The board charged with redrawing legislative districts heard from residents of Petersburg last Thursday. Proposals would either keep Petersburg in a Sitka district or group it with Juneau or Ketchikan.
Three of the five Alaska Redistricting Board members made the trip was one of three members of the Alaska Redistricting Board to make the latest swing through Southeast for public testimony.
“We’ve been hearing a lot from Southeast which is fantastic and it will impact the way that we end up ultimately drawing your district boundaries down here,” said board member Nicole Borromeo.
Because of changes in population, Southeast Alaska will see different house districts in some form next year.
The board is showing maps of six possibilities, two generated by the board and four drawn up by other groups.
“I think there’s five different ways that Petersburg is treated on these maps here today and so we may hear consensus from the community or we may hear different opinions,” said board member Bethany Marcum.
She said there has to be changes in legislative lines because of population changes.
“Southeast has lost about 1100 people since the last census cycle in 2010,” Marcum said. “And so we have to accommodate that by redrawing the districts, trying to get them all as close to the target population of 18,335 while at the same time creating compact districts, contiguous districts and trying to keep in mind the socioeconomic integration of communities. Obviously all of Southeast has some commonalities but there are certainly some communities that are more tied together socioeconomically than others.”
Several of the proposals group Petersburg with Kake, Sitka and other small towns from Prince of Wales Island to Yakutat, which is close to the status quo. Among those options is one that would add Wrangell to that district. A variation on that proposal by the Doyon coalition would be similar but put the mainland near Petersburg in a Ketchikan district.
Malena Marvin supported the proposal by the Senate minority that would add Wrangell and Yakutat to a Sitka, Petersburg and Prince of Wales district.
“Economically speaking those islands are also really similarly emerging from kind of like a logging, post logging economy and have really diversified in similar ways with fishing, with kind of lower scale tourism,” Marvin said. “None of these are big cruise ship communities which I think is kind of crucial because a community that, our community tends to be pretty strongly against cruise ships and it wouldn’t make sense to pair us with Ketchikan or Juneau where they’re really depending on cruise ships as economic drivers.”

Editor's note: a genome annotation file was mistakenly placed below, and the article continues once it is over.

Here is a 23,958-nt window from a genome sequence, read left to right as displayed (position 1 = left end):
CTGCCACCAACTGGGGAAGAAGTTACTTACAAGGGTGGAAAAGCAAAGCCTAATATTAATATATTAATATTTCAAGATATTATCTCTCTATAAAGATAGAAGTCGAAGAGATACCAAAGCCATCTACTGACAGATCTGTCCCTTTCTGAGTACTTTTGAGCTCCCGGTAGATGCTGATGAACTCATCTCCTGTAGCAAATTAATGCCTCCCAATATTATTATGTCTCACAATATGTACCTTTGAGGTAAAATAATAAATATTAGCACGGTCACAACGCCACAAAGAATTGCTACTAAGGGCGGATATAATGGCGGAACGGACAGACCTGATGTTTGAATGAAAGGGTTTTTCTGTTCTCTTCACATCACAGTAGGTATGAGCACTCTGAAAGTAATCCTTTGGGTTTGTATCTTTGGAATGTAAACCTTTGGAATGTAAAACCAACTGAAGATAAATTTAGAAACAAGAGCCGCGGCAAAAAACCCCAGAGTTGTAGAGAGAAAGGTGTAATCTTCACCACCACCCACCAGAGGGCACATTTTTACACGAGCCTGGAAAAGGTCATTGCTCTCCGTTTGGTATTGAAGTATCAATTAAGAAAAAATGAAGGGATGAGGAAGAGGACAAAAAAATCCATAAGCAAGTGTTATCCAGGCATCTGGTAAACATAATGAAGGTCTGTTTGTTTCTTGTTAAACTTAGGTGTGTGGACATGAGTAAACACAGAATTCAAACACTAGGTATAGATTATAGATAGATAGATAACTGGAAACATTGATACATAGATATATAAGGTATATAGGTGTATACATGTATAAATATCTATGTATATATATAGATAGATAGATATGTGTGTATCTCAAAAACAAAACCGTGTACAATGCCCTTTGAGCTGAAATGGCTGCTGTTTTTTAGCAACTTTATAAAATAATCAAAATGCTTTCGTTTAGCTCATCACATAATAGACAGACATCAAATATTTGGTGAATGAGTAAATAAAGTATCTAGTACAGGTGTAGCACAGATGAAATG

Another option puts Petersburg in a House district with Wrangell and most of Ketchikan. And there’s a proposal that would put Petersburg and small communities on the north end of Prince of Wales in a Juneau district.
Chelsea Tremblay also supported the proposal for Petersburg remaining with Sitka and small island communities.
“I worry in some of the other proposals with the way we would be disproportionally represented as a smaller community as opposed to, or in relation to the larger spaces,” Tremblay said.
Tremblay is a member of the Petersburg assembly but was only giving her own opinion. Petersburg’s assembly hasn’t yet voted on any input from the borough. If it does it’ll have to be soon; the board is working on a tight schedule with the late release of census data this year. But the board’s Marcum thinks they will make a November 10th deadline.
Yes it’s a lot of work and we’ve been, there are no weekends or holidays when you’re on this board,” Marcum said. “But it’s so important for the future of this state and so it’s a really sweet part of this process to hear from the communities.”
Staff encouraged people to submit public comment well before November 10th.
Petersburg did oppose the redistricting effort a decade ago when the community was moved into a Juneau district. A court challenge from elsewhere in the state ultimately torpedoed that plan and Petersburg ended up back in a Sitka House district. Find the maps for the six proposals along with hundreds of public comments already gathered on the board’s website.
The board is traveling to other Alaska communities over the next few weeks. They’ll also take input in a couple of statewide teleconferences. The first one is Wednesday October 20th from 10 a.m. to 4 p.m. The toll-free number for that is 844-586-9085. People can also submit comment by email at firstname.lastname@example.org
(Both Marvin and Tremblay, quoted in this article, are volunteers at KFSK where this story was produced.)